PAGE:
Nevertheless, Aristide’s government initiated some progressive policies, including disbanding the army and promoting improvements of education. But the neo-liberal program had the result of driving vast numbers of Haitian farmers off the land and into the slums of Port au Prince and other cities, because they could not compete with taxpayer subsidized U.S. food imports. This created a cheap labor force for offshore “maquiladora” industry, but did nothing to cure Haiti’s historic poverty. (Last year, some, but not all, of Haiti’s debts were cancelled).

Aristide was elected again in 2002 and, among other things, initiated a campaign to force France to pay back all the billions of dollars that it had extorted from Haiti since 1825. But he was overthrown in 2004, with the connivance of the French and U.S. governments and sent into exile in South Africa, where he now resides.

Given this history, it is clear why Haiti remains the poorest country in the Western Hemisphere. But our understanding of the historical, economic and political reasons for Haitian poverty is covered up by a nonstop ideological campaign which seeks to blame the Haitians for their own poverty. We are treated to lurid tales of Papa Doc Duvalier ruling through Voodoo without being told that he was being heavily financed by the Eisenhower administration and its successors, and that today Haiti’s poverty is more the result of voodoo economics than of actual Voodoo (Voudon).

Many readers will recall the anti-Haiti campaign in the 1980s when the Haitian people were portrayed as poisonous carriers of AIDS to be kept out of the United States, come what might.

This history should be all that is needed to explain why Haiti was in such bad shape even before the earthquake. In fact, the destruction and suffering caused by the earthquake was made much worse by the poverty of the country-the substandard housing, the lack of emergency services, the denuded hillsides (denuded by people cutting down trees for firewood because they can’t even afford kerosene) which gave way, tumbling slum dwellers to their deaths.

There are thousands of Haitian immigrants and Haitian Americans in the United States, and the remittances they send back to their families and communities in Haiti are the country’s major source of foreign exchange money. But the United States gives out very few permanent legal resident visas to poor Haitians, and rounds up and deports thousands of Haitian immigrants every year, either for being undocumented, or for minor brushes with the law.

So what should the United States do for Haiti? First, it should stop deporting Haitians immediately, and give them the same Temporary Protected Status (TPS) enjoyed by several other nationalities. The difference between the Obama administration’s announcement of a suspension of deportation and actual TPS is that the latter has a fixed time period and permits the person to work in this country. The latter is vitally important right now to allow Haitians living in the United States to send as much money as they can back to their homeland, to help the reconstruction effort. This step, which has been demanded by SEIU, America’s Voice and many other labor, community, political and religious figures and organizations, would be a fitting first step in the campaign to pass a comprehensive immigration reform package in Congress.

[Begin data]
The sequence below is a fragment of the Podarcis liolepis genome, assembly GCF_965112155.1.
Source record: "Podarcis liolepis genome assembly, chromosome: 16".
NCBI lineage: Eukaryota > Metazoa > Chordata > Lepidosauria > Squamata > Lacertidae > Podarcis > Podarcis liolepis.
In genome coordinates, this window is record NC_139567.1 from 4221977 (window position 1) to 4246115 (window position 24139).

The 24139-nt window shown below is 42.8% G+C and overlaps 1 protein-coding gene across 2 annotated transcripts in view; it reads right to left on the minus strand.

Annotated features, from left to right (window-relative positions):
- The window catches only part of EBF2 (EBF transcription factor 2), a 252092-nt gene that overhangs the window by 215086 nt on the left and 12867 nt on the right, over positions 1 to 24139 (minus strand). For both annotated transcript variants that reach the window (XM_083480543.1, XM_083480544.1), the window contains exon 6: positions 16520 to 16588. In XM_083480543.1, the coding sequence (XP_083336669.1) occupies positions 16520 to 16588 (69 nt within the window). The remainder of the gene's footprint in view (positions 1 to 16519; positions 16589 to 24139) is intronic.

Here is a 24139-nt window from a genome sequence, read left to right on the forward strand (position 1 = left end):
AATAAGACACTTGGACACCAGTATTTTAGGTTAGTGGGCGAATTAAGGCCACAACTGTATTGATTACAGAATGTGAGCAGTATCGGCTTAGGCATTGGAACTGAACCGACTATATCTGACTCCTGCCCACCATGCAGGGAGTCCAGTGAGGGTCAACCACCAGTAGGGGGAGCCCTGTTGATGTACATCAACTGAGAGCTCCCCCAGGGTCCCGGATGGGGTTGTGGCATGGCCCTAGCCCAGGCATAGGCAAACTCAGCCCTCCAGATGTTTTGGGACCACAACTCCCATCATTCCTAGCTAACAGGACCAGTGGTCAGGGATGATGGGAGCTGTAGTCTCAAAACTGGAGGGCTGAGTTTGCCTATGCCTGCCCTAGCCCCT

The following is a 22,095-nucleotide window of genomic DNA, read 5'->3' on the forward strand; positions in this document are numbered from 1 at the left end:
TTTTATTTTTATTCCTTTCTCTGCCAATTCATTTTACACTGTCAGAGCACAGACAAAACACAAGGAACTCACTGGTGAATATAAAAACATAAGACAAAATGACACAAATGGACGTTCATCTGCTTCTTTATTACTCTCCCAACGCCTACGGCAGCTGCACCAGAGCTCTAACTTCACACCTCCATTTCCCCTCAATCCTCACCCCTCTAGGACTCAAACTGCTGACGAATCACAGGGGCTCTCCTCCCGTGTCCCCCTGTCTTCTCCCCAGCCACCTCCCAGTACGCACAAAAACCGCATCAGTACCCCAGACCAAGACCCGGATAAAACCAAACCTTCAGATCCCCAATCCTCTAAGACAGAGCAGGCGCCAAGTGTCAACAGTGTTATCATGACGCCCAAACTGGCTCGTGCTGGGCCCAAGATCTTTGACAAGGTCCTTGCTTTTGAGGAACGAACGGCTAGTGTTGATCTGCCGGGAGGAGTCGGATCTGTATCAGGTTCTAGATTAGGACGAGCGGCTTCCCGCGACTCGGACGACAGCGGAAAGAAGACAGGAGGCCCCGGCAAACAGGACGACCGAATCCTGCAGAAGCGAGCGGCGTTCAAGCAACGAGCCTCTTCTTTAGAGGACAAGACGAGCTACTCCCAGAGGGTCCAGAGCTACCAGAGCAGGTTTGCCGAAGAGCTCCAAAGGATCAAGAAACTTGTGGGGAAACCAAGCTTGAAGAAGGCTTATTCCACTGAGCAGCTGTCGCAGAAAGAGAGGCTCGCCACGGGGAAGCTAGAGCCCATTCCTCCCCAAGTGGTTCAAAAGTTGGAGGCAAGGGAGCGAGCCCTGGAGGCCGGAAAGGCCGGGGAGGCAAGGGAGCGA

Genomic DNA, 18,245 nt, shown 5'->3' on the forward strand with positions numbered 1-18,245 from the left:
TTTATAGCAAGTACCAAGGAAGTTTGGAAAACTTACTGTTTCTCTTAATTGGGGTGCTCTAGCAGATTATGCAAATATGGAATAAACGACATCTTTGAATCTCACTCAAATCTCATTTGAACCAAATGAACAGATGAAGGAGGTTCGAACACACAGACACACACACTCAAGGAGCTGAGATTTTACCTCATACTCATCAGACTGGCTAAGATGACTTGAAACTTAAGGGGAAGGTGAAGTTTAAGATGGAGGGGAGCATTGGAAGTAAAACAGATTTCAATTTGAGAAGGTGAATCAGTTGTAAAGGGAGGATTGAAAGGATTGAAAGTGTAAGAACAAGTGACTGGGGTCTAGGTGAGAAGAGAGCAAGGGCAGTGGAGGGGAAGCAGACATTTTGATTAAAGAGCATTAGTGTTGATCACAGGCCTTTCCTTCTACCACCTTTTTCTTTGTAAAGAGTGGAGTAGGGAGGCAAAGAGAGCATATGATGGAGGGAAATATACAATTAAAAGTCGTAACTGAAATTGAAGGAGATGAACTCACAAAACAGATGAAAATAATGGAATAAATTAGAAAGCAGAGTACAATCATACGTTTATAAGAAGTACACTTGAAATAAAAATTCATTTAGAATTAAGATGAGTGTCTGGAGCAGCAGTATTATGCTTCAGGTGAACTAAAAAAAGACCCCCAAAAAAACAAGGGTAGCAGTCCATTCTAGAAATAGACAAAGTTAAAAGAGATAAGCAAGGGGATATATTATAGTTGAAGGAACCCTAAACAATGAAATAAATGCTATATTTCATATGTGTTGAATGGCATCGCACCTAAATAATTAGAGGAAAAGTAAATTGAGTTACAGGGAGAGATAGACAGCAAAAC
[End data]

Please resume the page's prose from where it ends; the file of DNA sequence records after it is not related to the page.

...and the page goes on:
Secondly, the lesson of Haiti should teach us that the “Washington Consensus” of neo-liberal policies such as “free” trade, privatization of public functions, budget austerity and repression do not bring prosperity but only misery to people in developing countries. If Haiti eventually “moves left” and decides to throw in its lot with the ALBA group of countries in Latin America, led by Cuba and Venezuela, the United States should not oppose this or try to disrupt it. After all, Venezuela and much of the rest of South America owe their freedom in part to revolutionary Haiti, which supported Simon Bolivar’s struggle with the sole condition that he abolish slavery in the lands he liberated. (He did.) 

And it should be clear that however much money the U.S. sends to Haiti in earthquake aid, Haiti owes the U.S. exactly nothing.

Photo: A man surveys hundreds of bodies of earthquake victims at the make-shift morgue in Port-au-Prince, Jan. 14. The magnitude of the disaster is overwhelming. Grogory Bull/AP



Emile Schepers
Emile Schepers

Emile Schepers is a veteran civil and immigrant rights activist. Born in South Africa, he has a doctorate in cultural anthropology from Northwestern University. He is active in the struggle for immigrant rights, in solidarity with the Cuban Revolution and a number of other issues. He writes from Northern Virginia.